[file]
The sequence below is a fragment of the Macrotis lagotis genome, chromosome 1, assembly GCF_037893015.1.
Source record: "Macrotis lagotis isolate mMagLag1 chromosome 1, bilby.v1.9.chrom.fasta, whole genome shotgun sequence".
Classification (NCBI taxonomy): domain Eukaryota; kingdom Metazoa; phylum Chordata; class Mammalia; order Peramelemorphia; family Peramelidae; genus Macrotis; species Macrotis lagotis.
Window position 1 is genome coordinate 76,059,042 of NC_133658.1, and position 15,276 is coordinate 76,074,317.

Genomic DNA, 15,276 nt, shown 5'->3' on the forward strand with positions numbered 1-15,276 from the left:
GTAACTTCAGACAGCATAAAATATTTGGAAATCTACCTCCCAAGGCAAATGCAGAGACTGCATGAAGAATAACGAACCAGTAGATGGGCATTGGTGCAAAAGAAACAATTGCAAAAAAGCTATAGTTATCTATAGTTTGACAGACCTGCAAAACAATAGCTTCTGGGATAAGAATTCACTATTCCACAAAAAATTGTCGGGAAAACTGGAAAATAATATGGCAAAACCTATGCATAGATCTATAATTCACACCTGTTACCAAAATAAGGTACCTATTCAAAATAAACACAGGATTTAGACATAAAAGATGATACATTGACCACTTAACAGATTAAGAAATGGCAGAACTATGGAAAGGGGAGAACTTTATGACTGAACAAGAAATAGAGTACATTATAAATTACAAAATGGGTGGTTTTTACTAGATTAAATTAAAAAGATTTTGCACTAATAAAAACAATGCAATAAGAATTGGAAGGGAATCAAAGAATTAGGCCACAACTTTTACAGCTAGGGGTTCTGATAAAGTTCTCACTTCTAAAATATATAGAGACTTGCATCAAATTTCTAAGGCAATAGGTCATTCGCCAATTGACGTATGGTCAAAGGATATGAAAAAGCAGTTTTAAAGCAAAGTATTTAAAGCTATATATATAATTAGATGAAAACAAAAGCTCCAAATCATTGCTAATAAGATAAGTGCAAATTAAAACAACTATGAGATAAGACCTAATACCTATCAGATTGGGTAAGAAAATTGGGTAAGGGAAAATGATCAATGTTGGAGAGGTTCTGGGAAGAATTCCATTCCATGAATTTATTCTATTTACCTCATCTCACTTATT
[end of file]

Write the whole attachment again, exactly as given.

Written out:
The sequence below is a fragment of the Macrotis lagotis genome, chromosome 1, assembly GCF_037893015.1.
Source record: "Macrotis lagotis isolate mMagLag1 chromosome 1, bilby.v1.9.chrom.fasta, whole genome shotgun sequence".
Classification (NCBI taxonomy): domain Eukaryota; kingdom Metazoa; phylum Chordata; class Mammalia; order Peramelemorphia; family Peramelidae; genus Macrotis; species Macrotis lagotis.
Window position 1 is genome coordinate 76,059,042 of NC_133658.1, and position 15,276 is coordinate 76,074,317.

Genomic DNA, 15,276 nt, shown 5'->3' on the forward strand with positions numbered 1-15,276 from the left:
GTAACTTCAGACAGCATAAAATATTTGGAAATCTACCTCCCAAGGCAAATGCAGAGACTGCATGAAGAATAACGAACCAGTAGATGGGCATTGGTGCAAAAGAAACAATTGCAAAAAAGCTATAGTTATCTATAGTTTGACAGACCTGCAAAACAATAGCTTCTGGGATAAGAATTCACTATTCCACAAAAAATTGTCGGGAAAACTGGAAAATAATATGGCAAAACCTATGCATAGATCTATAATTCACACCTGTTACCAAAATAAGGTACCTATTCAAAATAAACACAGGATTTAGACATAAAAGATGATACATTGACCACTTAACAGATTAAGAAATGGCAGAACTATGGAAAGGGGAGAACTTTATGACTGAACAAGAAATAGAGTACATTATAAATTACAAAATGGGTGGTTTTTACTAGATTAAATTAAAAAGATTTTGCACTAATAAAAACAATGCAATAAGAATTGGAAGGGAATCAAAGAATTAGGCCACAACTTTTACAGCTAGGGGTTCTGATAAAGTTCTCACTTCTAAAATATATAGAGACTTGCATCAAATTTCTAAGGCAATAGGTCATTCGCCAATTGACGTATGGTCAAAGGATATGAAAAAGCAGTTTTAAAGCAAAGTATTTAAAGCTATATATATAATTAGATGAAAACAAAAGCTCCAAATCATTGCTAATAAGATAAGTGCAAATTAAAACAACTATGAGATAAGACCTAATACCTATCAGATTGGGTAAGAAAATTGGGTAAGGGAAAATGATCAATGTTGGAGAGGTTCTGGGAAGAATTCCATTCCATGAATTTATTCTATTTACCTCATCTCACTTATT